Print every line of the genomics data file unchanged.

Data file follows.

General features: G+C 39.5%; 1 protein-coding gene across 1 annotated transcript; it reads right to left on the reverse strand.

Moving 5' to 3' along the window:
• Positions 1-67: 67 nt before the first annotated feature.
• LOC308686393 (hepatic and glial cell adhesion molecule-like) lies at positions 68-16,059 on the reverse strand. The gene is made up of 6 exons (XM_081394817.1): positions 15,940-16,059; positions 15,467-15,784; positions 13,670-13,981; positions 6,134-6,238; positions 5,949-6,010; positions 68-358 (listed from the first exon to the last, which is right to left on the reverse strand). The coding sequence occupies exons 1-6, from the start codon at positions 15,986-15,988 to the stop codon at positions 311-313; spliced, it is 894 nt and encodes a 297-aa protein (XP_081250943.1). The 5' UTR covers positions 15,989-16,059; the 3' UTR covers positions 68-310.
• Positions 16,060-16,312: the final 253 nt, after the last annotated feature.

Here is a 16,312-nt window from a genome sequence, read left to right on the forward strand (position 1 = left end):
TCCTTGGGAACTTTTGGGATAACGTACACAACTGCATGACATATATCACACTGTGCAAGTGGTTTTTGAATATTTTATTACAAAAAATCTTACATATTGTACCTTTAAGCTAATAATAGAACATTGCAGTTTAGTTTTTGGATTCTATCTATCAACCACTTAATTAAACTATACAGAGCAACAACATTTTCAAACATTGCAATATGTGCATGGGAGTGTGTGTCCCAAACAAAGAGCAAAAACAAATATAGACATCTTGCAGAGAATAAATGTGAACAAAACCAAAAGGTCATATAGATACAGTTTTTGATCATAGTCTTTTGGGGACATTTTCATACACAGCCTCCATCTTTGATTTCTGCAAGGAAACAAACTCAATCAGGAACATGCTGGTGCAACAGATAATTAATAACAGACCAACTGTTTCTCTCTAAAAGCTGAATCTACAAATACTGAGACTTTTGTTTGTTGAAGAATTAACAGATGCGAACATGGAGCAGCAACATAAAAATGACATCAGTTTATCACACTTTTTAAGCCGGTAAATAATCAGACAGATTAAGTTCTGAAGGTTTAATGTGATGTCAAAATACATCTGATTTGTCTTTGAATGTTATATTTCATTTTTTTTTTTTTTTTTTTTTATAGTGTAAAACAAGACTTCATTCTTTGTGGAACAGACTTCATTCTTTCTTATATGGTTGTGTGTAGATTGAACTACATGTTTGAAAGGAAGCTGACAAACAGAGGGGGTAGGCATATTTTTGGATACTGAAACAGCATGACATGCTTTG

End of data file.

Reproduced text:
General features: G+C 39.5%; 1 protein-coding gene across 1 annotated transcript; it reads right to left on the reverse strand.

Moving 5' to 3' along the window:
• Positions 1-67: 67 nt before the first annotated feature.
• LOC308686393 (hepatic and glial cell adhesion molecule-like) lies at positions 68-16,059 on the reverse strand. The gene is made up of 6 exons (XM_081394817.1): positions 15,940-16,059; positions 15,467-15,784; positions 13,670-13,981; positions 6,134-6,238; positions 5,949-6,010; positions 68-358 (listed from the first exon to the last, which is right to left on the reverse strand). The coding sequence occupies exons 1-6, from the start codon at positions 15,986-15,988 to the stop codon at positions 311-313; spliced, it is 894 nt and encodes a 297-aa protein (XP_081250943.1). The 5' UTR covers positions 15,989-16,059; the 3' UTR covers positions 68-310.
• Positions 16,060-16,312: the final 253 nt, after the last annotated feature.

Here is a 16,312-nt window from a genome sequence, read left to right on the forward strand (position 1 = left end):
TCCTTGGGAACTTTTGGGATAACGTACACAACTGCATGACATATATCACACTGTGCAAGTGGTTTTTGAATATTTTATTACAAAAAATCTTACATATTGTACCTTTAAGCTAATAATAGAACATTGCAGTTTAGTTTTTGGATTCTATCTATCAACCACTTAATTAAACTATACAGAGCAACAACATTTTCAAACATTGCAATATGTGCATGGGAGTGTGTGTCCCAAACAAAGAGCAAAAACAAATATAGACATCTTGCAGAGAATAAATGTGAACAAAACCAAAAGGTCATATAGATACAGTTTTTGATCATAGTCTTTTGGGGACATTTTCATACACAGCCTCCATCTTTGATTTCTGCAAGGAAACAAACTCAATCAGGAACATGCTGGTGCAACAGATAATTAATAACAGACCAACTGTTTCTCTCTAAAAGCTGAATCTACAAATACTGAGACTTTTGTTTGTTGAAGAATTAACAGATGCGAACATGGAGCAGCAACATAAAAATGACATCAGTTTATCACACTTTTTAAGCCGGTAAATAATCAGACAGATTAAGTTCTGAAGGTTTAATGTGATGTCAAAATACATCTGATTTGTCTTTGAATGTTATATTTCATTTTTTTTTTTTTTTTTTTTTATAGTGTAAAACAAGACTTCATTCTTTGTGGAACAGACTTCATTCTTTCTTATATGGTTGTGTGTAGATTGAACTACATGTTTGAAAGGAAGCTGACAAACAGAGGGGGTAGGCATATTTTTGGATACTGAAACAGCATGACATGCTTTG